In the second game, Among Thieves, Drake in one level has to retrieve an ally from a broken elevator. As he does so, Drake tells himself "I swear to God, if there's a zombie around the next corner...". Mutant Spaniards, or "zombies", were a special foe from the first game, in a level where Drake again had to rescue a friend from a small compartment.
The girls in the Touhou games occasionally show that they are very aware of the tropes of Bullet Hell games. Not the least of which is the fact that they explicitly call their attacks Danmaku. One amusing example appears in Perfect Cherry Blossom, whose Stage 4 has an unusually long wait between reaching the boss's area, and the boss showing up. When she gets there, Reimu spends a few moments muttering to herself about what's going on, and when no boss shows up, she demands "Doesn't someone usually pop in with a response right about now?"
In Legacy of Kain: Defiance, Kain shows his level of savvy, likely stemming from several centuries of living, in the Citadel of the Ancients. He encounters a series of very well-proportioned statues with dangerous looking swords, and monologues to himself that there was no way in Hell they wouldn't attack at some point.
Batman: Arkham Asylum, When the player is getting close to completing all of the Riddler's Challenges, the Riddler accuses Batman of cheating, and that he is looking up the hidden locations on the internet.
In Call of Duty: Modern Warfare 2, in the second-to-last-mission, Soap and Price go on an assassination mission. Once the target realizes that Price is coming after him, he orders a full evacuation of his base and tells his men to simply hold off the heroes until he can escape. An entire military base vs. two men, and the guy knows it's futile to actually try to kill them.
In Singularity, Nikolai Demichev is smart enough to keep plans for the Singularity Reactor, and rebuilds it after the heroes blow it up. He also never forgets that time travel is possible. Thus, when confronted with two American Marines in modern-day uniforms even though there hasn't been an American military for about fifty years because the timeline has been altered so the USSR conquered the world in the sixties, he knows exactly what's going on, and doesn't waste time wondering how the two men have become crazy enough to believe the things they're talking about.
Devlin: Name, rank and serial number is all you're getting from us, Ivan. Now, I want to speak to someone from our embassy.
Demichev: You will find that impossible, for a variety of reasons...
In Brütal Legend, Eddie shows a degree of genre savvy right off the bat when he sees a Twisted Coil Battle Nun from behind. "All right. I'm supposed to think you're a nun, but I know you're really some big ugly demon, so let's have it! (she turns and roars in his face) HAH! I knew it! Big, ugly demon."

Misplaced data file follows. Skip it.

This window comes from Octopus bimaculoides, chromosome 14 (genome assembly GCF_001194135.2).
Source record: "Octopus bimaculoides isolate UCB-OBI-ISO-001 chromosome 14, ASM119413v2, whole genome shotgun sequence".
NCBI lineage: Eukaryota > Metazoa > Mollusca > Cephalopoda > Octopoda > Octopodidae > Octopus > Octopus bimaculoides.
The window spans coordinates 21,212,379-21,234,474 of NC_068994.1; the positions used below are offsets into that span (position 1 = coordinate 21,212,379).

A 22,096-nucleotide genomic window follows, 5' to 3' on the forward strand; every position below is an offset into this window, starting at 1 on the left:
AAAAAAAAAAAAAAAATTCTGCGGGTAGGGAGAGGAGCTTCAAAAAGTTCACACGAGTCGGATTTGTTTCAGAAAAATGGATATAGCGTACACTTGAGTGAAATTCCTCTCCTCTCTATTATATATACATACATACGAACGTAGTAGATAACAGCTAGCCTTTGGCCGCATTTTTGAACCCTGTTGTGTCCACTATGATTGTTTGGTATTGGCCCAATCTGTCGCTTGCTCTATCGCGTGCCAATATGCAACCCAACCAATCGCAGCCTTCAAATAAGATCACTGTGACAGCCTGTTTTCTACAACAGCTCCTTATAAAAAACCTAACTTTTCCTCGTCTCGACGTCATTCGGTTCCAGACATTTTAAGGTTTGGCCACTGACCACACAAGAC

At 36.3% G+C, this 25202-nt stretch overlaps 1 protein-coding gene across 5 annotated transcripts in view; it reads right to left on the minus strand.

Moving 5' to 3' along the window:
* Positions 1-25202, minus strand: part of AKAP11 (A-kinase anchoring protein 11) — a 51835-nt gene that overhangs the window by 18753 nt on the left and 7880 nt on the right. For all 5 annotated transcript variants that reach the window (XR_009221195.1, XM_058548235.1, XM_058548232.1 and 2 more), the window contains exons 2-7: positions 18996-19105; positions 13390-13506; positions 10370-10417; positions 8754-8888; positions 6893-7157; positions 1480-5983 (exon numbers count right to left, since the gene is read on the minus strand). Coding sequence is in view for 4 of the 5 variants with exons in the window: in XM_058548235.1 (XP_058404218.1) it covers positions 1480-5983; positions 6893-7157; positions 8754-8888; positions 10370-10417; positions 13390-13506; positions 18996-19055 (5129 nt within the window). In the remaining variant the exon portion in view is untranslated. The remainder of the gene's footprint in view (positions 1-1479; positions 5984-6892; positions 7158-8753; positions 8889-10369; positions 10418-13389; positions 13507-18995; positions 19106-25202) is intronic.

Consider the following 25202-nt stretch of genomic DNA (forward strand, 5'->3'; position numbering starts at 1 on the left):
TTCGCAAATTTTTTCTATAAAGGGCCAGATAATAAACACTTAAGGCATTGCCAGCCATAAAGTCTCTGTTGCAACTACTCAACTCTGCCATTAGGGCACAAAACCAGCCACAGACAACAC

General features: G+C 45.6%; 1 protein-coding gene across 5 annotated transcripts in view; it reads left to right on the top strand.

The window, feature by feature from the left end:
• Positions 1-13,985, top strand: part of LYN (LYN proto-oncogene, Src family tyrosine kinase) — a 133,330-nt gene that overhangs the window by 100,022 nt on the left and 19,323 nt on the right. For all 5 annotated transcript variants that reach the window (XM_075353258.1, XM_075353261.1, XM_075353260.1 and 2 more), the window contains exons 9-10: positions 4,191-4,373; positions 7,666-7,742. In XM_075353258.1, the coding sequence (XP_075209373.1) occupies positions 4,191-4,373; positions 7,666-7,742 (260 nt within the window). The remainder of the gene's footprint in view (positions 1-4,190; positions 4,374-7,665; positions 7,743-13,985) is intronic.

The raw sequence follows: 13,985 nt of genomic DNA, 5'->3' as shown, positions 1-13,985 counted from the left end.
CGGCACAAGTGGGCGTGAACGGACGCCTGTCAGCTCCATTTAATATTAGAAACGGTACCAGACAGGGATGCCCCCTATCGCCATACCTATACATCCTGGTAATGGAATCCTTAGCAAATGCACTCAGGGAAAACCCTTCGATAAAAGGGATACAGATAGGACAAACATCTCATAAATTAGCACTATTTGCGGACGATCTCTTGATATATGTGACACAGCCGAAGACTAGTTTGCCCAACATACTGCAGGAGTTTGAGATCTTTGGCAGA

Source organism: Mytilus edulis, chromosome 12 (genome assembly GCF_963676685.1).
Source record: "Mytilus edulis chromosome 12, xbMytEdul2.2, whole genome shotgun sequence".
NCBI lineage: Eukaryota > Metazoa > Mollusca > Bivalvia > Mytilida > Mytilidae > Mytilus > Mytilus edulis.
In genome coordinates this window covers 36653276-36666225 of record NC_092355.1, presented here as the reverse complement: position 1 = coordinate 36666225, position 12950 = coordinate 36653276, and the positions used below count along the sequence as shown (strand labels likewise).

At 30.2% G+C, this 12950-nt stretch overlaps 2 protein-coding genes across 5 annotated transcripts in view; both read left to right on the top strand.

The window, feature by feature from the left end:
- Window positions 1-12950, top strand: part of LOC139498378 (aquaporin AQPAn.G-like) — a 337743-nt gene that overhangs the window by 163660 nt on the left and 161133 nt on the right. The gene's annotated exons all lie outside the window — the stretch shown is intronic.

In Dragon Age: Origins, if you have the human noble story and tell Arl Howe that you're going to kill his wife and daughter, he will respond, "Isn't that precious? Is this where I lament the monster I helped create? Let me show you how it's done: I made your mother kiss my feet before she died, it was the last thing your father saw. Meet my sword, and change that." Unfortunately he's not genre savvy enough to know not to mess with the Warden.
In Dragon Age II, Snarky!Hawke repeatedly demonstrates throughout the game, that they are perfectly aware of what type of city Kirkwall is and what role they play.
Hawke: Someday I would like to go one week without meeting an insane blood mage, just one week!
Varric also demonstrates this throughout the game, though one has to wonder how much is embellishment on his part, since he's the narrator.
Merrill plays with this trope. On the one hand, she underestimates the dangers of Blood Magic, particularly the consequences they can have on other people. On the other hand, she is aware that Blood Magic is dangerous and that she is making a Deal with the Devil, which puts her light-years ahead of most blood mages.
In Command & Conquer: Renegade, after Havoc manages to board the plane and fight off Sakura just before take-off, Sakura immediately radios the crew NOT to attack him (too late, he has attacked them).
In Zettai Hero Project, pretty much everyone is aware of what cliches to keep track of, apparently because Henshin Hero shows are based on real life for them. But their Crowning Moment Of Awesome comes when Darkdeath Evilman unleashes a series of energy blasts that land in countless cities across the world, causing mass destruction. Each and every one of those locations was evacuated, because they were all the buildings and landmarks that are always destroyed in movies. There were no casualties at all.
Kouin in Eien no Aselia realizes that being perfectly willing to kill to save his girlfriend makes him less sympathetic than the angsty Yuuto, which means he can't be The Hero. Yuuto himself edges close on occasion.